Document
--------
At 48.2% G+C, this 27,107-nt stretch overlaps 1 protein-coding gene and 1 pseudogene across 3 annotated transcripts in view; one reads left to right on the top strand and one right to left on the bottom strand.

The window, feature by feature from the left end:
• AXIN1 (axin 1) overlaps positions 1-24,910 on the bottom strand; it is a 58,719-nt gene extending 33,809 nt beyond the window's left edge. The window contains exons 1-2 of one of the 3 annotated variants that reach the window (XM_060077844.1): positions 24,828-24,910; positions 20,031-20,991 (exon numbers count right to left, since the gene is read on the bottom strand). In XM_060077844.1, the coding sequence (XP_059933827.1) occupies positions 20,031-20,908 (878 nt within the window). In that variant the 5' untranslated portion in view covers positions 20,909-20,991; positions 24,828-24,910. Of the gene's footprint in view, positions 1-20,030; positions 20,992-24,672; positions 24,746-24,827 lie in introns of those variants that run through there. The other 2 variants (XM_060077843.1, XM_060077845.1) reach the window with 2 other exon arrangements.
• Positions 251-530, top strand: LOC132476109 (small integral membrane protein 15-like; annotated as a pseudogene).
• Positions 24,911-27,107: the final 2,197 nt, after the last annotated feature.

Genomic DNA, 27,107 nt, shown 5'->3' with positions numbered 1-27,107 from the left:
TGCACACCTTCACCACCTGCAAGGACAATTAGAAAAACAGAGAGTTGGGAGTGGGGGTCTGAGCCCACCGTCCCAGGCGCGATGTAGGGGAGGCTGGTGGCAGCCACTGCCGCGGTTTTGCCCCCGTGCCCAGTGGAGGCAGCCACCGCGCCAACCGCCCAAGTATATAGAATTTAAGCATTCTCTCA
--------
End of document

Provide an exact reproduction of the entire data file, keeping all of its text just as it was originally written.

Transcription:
At 48.2% G+C, this 27,107-nt stretch overlaps 1 protein-coding gene and 1 pseudogene across 3 annotated transcripts in view; one reads left to right on the top strand and one right to left on the bottom strand.

The window, feature by feature from the left end:
• AXIN1 (axin 1) overlaps positions 1-24,910 on the bottom strand; it is a 58,719-nt gene extending 33,809 nt beyond the window's left edge. The window contains exons 1-2 of one of the 3 annotated variants that reach the window (XM_060077844.1): positions 24,828-24,910; positions 20,031-20,991 (exon numbers count right to left, since the gene is read on the bottom strand). In XM_060077844.1, the coding sequence (XP_059933827.1) occupies positions 20,031-20,908 (878 nt within the window). In that variant the 5' untranslated portion in view covers positions 20,909-20,991; positions 24,828-24,910. Of the gene's footprint in view, positions 1-20,030; positions 20,992-24,672; positions 24,746-24,827 lie in introns of those variants that run through there. The other 2 variants (XM_060077843.1, XM_060077845.1) reach the window with 2 other exon arrangements.
• Positions 251-530, top strand: LOC132476109 (small integral membrane protein 15-like; annotated as a pseudogene).
• Positions 24,911-27,107: the final 2,197 nt, after the last annotated feature.

Genomic DNA, 27,107 nt, shown 5'->3' with positions numbered 1-27,107 from the left:
TGCACACCTTCACCACCTGCAAGGACAATTAGAAAAACAGAGAGTTGGGAGTGGGGGTCTGAGCCCACCGTCCCAGGCGCGATGTAGGGGAGGCTGGTGGCAGCCACTGCCGCGGTTTTGCCCCCGTGCCCAGTGGAGGCAGCCACCGCGCCAACCGCCCAAGTATATAGAATTTAAGCATTCTCTCA